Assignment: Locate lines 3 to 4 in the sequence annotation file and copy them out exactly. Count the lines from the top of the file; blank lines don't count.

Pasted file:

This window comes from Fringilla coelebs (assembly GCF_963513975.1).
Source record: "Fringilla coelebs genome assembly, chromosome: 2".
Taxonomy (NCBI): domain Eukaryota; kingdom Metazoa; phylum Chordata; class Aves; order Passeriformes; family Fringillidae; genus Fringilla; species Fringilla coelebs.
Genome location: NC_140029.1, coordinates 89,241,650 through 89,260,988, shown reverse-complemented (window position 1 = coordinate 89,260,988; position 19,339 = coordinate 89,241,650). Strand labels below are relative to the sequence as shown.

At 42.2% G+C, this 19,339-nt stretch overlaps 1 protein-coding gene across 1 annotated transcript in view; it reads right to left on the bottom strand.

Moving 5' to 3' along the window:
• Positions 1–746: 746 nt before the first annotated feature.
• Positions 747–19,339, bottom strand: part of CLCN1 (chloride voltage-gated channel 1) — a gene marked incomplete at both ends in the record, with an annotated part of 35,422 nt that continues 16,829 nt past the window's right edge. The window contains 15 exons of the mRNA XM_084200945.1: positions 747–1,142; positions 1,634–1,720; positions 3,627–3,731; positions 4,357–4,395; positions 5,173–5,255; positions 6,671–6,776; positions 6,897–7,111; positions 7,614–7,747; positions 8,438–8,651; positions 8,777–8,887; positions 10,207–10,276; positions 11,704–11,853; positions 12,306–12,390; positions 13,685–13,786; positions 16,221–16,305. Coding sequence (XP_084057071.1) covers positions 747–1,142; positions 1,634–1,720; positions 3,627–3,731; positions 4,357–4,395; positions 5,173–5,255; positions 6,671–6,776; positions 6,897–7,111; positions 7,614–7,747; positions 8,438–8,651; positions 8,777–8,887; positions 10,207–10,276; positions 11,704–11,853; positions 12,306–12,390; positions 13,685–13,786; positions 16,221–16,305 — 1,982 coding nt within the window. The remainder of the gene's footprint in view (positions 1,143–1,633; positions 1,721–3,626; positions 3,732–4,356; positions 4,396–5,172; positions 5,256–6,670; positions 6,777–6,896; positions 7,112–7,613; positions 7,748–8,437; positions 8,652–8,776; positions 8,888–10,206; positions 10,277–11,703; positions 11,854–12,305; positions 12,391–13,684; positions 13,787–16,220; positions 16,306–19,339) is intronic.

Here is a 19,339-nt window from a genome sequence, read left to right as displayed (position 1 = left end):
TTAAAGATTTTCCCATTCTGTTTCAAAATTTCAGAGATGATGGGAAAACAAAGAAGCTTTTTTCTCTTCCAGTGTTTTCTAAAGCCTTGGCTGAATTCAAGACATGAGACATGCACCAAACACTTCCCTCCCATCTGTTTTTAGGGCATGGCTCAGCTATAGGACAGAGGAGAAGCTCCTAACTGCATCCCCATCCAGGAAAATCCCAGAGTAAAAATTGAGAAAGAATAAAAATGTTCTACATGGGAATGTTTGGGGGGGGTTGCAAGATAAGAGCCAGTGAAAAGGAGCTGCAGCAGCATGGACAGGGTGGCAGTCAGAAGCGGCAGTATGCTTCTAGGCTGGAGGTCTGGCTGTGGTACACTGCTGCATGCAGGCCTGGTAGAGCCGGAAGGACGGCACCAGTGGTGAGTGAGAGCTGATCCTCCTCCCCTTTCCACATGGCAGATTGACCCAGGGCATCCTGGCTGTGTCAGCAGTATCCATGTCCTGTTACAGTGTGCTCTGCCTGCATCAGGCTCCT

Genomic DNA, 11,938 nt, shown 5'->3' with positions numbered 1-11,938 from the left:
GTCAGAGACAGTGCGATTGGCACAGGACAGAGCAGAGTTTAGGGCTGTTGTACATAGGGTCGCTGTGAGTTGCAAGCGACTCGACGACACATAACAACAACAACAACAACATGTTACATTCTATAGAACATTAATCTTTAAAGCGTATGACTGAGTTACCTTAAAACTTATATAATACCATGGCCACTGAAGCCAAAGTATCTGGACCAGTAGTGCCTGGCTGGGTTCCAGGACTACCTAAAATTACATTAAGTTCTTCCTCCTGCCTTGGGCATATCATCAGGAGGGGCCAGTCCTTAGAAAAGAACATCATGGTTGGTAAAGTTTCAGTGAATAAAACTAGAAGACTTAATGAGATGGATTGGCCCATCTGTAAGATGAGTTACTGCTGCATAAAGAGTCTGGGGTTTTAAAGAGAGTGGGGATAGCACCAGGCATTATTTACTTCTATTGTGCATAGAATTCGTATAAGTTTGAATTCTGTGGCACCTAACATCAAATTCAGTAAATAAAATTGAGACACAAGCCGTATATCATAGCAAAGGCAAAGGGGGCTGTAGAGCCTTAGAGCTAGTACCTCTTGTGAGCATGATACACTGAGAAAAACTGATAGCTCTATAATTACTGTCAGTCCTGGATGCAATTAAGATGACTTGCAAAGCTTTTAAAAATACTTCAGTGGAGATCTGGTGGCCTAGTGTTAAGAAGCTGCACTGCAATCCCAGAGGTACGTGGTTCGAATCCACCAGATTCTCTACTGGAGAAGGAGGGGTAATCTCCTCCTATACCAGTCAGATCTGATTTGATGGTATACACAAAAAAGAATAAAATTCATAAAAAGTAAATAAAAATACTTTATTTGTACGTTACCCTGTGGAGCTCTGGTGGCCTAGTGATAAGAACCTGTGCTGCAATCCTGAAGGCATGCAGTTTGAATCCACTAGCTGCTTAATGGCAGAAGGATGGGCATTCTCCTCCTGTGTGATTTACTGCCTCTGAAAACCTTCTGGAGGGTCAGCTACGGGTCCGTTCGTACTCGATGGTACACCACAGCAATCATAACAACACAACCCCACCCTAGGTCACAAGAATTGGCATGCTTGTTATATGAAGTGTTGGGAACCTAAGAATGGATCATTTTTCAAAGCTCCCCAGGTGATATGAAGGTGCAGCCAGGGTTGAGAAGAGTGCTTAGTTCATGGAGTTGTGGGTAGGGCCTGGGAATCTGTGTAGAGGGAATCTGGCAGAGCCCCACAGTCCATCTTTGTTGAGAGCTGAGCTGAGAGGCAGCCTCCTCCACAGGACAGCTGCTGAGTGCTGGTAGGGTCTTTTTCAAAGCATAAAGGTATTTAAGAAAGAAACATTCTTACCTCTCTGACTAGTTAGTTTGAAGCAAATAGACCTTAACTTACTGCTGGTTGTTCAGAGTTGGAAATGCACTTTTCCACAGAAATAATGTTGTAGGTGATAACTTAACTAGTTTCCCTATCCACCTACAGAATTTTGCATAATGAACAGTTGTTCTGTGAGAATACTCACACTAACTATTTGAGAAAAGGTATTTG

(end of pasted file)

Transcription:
Taxonomy (NCBI): domain Eukaryota; kingdom Metazoa; phylum Chordata; class Aves; order Passeriformes; family Fringillidae; genus Fringilla; species Fringilla coelebs.
Genome location: NC_140029.1, coordinates 89,241,650 through 89,260,988, shown reverse-complemented (window position 1 = coordinate 89,260,988; position 19,339 = coordinate 89,241,650). Strand labels below are relative to the sequence as shown.